Our ambition at MonsterLabo is to provide the PC hardware community with a new generation of computer cases. Designed with an innovative approach focused on the cooling itself, our first commercial product – The First – is a compact chassis with a passive and dual cooling solution. Compatible with (high-end) standard electronics components, The First is meant to run passively or silently with an optional low speed fan. As long-term gamers and pc builders, we especially know that benchmarking and reviews are critical steps for the community. Our final products will be sent to renowned media, online magazines and reviewers as of end of September. More info coming soon. However, we couldn’t resist the temptation to share our first bench tests results with you in the meantime. As benchmarking is an endless ongoing work, we will add content to this section as soon as new tests are performed. Here is what we’ve done so far.
Benchmarking is a field that requires expertise, methodology, hardware and quite a lot of time. At MonsterLabo, we humbly recognize Benchmarking is not our field of expertise nor our focus. The results shown hereunder are only there to give you a first appraisal of The First performances. They present some intrinsic limitations:
Our case is the only cooling solution tested so far
With only one electronics configuration
With only one benchmarking software (AIDA 64 Extreme)
With both CPU and GPU fully loaded
This work will be completed over time by our additional tests and professional reviews. Don’t hesitate to leave comments and give us constructive feed-back. We’ll take them into account with great pleasure.
The First, our first product:
Cooling is one of the most critical part of any high-performance computer. However, the vast majority of computer cases are conceived regardless the type of cooling solution used. In consequence, cooling providers are required to design compact systems with limited heat exchange areas and efficiency. Powerful and noisy fans are often required to compensate this lack of optimization. At MonsterLabo, we decided to think the other way around and focus first on the cooling solution. Our obsession was “What would be the best cooling to combine high-end performance computing with passive, or at least silent operations?”. Once achieved, we build a compact case structure around it. With this design approach, we managed to push the limits of passive and silent cooling to unprecedent levels.
MonsterLabo cooling solution has a specific feature, its large-scale 3 kg heatsink.
It is composed of aluminium fins (“Radiator”) assembled with numerous heat pipes. Directly connected to the electronics cards through the “Exchangers”, these heat pipes transfer the heat dissipated by the chips to a remote location, where it can be easily released into the ambient environment. Various aspects have been optimized to allow passive/silent operations:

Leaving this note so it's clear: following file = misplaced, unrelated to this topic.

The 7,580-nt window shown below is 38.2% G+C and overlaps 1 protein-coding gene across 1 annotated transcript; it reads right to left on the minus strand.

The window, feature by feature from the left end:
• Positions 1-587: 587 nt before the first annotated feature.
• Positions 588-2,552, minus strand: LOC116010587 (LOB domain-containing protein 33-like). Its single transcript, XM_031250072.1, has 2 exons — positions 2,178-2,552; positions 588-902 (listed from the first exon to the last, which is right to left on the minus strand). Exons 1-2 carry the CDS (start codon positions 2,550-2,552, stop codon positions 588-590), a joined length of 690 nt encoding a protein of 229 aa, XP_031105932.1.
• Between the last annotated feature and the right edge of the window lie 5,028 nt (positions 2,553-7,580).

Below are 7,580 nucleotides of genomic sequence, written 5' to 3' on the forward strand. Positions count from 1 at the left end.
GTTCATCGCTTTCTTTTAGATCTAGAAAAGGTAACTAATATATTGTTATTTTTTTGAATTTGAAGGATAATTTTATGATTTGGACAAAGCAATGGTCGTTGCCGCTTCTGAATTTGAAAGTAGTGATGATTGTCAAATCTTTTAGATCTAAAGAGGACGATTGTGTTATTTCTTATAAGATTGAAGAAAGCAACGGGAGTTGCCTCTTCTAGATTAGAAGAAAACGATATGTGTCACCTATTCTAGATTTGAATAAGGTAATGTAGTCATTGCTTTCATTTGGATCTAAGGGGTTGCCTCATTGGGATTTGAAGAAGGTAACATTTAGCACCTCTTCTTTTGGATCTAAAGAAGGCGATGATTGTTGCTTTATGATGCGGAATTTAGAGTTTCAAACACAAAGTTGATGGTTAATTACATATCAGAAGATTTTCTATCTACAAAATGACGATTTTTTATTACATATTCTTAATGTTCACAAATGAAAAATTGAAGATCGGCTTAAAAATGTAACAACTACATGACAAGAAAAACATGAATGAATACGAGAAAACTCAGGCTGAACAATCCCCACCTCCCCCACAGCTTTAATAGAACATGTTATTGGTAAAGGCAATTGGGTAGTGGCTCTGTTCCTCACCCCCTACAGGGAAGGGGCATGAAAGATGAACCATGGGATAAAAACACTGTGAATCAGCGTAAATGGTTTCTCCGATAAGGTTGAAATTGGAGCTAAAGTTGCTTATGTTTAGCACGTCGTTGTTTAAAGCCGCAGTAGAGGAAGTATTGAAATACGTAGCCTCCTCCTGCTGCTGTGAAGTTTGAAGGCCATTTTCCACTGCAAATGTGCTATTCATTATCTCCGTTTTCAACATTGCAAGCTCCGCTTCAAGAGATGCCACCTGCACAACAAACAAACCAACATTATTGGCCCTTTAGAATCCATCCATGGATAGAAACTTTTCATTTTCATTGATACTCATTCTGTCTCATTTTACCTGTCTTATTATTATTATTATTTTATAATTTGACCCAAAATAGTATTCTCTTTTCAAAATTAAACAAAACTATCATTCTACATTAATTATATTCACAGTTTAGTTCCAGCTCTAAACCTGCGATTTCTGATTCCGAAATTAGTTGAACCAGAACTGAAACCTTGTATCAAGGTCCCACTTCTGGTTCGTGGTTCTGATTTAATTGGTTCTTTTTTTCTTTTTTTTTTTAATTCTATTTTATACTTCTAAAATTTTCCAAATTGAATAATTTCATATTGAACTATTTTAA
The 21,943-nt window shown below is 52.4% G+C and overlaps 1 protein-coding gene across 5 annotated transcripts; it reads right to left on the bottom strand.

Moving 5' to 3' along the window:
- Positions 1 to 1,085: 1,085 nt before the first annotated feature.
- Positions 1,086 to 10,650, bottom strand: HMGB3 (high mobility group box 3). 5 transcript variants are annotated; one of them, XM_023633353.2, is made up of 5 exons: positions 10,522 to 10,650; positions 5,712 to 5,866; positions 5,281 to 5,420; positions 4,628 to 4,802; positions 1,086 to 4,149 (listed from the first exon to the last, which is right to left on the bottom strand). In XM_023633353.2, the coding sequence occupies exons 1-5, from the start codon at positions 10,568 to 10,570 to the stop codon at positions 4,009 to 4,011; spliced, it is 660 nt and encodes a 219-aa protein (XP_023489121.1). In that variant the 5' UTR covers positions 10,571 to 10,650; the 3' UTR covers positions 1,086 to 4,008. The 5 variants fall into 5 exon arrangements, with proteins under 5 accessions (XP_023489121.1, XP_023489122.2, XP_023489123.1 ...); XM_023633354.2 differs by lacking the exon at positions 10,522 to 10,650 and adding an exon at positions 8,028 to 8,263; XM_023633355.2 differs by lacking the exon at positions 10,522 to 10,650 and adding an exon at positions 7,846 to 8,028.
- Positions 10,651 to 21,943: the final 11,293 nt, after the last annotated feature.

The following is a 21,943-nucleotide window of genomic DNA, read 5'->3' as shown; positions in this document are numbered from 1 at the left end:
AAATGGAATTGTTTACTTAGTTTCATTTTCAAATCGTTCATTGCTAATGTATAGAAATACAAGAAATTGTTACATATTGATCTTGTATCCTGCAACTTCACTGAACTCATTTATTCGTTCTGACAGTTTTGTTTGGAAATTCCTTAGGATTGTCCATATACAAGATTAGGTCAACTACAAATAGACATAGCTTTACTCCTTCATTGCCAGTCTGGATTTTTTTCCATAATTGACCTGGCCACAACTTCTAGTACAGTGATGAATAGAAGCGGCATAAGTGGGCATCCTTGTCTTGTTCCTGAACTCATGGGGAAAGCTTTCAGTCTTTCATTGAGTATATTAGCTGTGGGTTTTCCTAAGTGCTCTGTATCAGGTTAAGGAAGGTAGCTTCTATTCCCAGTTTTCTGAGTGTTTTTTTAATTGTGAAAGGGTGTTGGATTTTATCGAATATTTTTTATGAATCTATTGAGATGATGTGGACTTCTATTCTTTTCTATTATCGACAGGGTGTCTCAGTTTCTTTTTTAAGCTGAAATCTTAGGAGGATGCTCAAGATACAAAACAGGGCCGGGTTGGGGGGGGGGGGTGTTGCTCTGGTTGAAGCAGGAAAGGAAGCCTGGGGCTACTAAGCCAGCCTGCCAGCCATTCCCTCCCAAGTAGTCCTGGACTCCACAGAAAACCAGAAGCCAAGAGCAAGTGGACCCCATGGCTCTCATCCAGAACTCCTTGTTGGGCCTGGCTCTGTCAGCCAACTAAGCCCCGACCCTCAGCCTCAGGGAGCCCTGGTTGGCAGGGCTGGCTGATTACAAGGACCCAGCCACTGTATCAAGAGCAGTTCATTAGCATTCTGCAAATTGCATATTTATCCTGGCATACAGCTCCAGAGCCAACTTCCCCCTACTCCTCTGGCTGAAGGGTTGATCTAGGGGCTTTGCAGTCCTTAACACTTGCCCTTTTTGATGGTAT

Natural convection maximization thanks to a large fin pitch and the “chimney effect”.
Heat pipes efficiency maximization thanks to short heat transfer paths and the help of gravity.
This heatsink key characteristic lies in the mutualization of the cooling for CPU and GPU cards. Since both usually do not run fully loaded at the same time, heat dissipation cycles are smoothed and the heatsink size reduced. A slot for an optional low-speed fan (120 or 140 mm) is also foreseen to increase air flow and even lower temperatures. In any case, the air always goes bottom-up.
Electronics – Set up 1
The first electronics configuration we stressed is composed of the following elements:
MB: MSI B250I Gaming Pro AC
GC: GTX 1080
PSU: SFX Focus Gold SGX-650 (semi-passive)
Optional fan: Noctua 140mm NF A14 PWM
Other configurations will be tested in our lab and results shared in the coming months.
Passive design performances highly depend on airflow speed (with or without fan) and pressure drops (air intakes). To give you a better understanding of these impacts, we tested several variants of the initial configuration.
Airflow (3): no fan at all, fan at 50% (764 RPM) or at 100% (1440 RPM)
Air intakes (3): case closed, semi-opened or fully opened
Full Loaded, Simultaneously
In regular bench tests, CPU or GPU cooling solutions are fully independent and can be tested separately. In our case, the heatsink cooling capacity is shared between the CPU and GPU. Although we also tested CPU and GPU separately, we decided to showcase our bench test results with both components fully loaded, simultaneously and continuously. This situation is extreme and only happens for short periods of time in most real-life applications. The following results are conservative.
We used AIDA64 Extreme to perform this session of bench tests. In this version of AIDA, CPU, GPU and FPU are simultaneously tested. For each mechanical variant, the testing procedures consisted in 2 separate sessions of 30 minutes with a rest period of 10 minutes in between.
In Game Tests
Testing procedures were similar, except we played for hours, so we had the time to repeat each test at least 10 times. Better work hard, bitches! We started first with Doom 2016, since we wanted to complete it before the release of Doom 2018. We played it “fanless” in 1080p.
We then switched to Far Cry 5. We wanted to bench the sh** out of this silent beast. We played it silently in 2560 x 1080 with open chassis.
The tests were performed under ambient temperatures of 26°C-30°C (79°F-86°F).
We choose not to present absolute temperatures in the absence of comparison points. The following tables and graphs present average temperature differences (Delta T) under average power loads (Power).
The reference configuration is the “closed” case. With the use of a low speed fan, important temperatures drop can be observed, ranging from 10°C-15°C at 764 RPM to 20°C-25°C at 1440 RPM.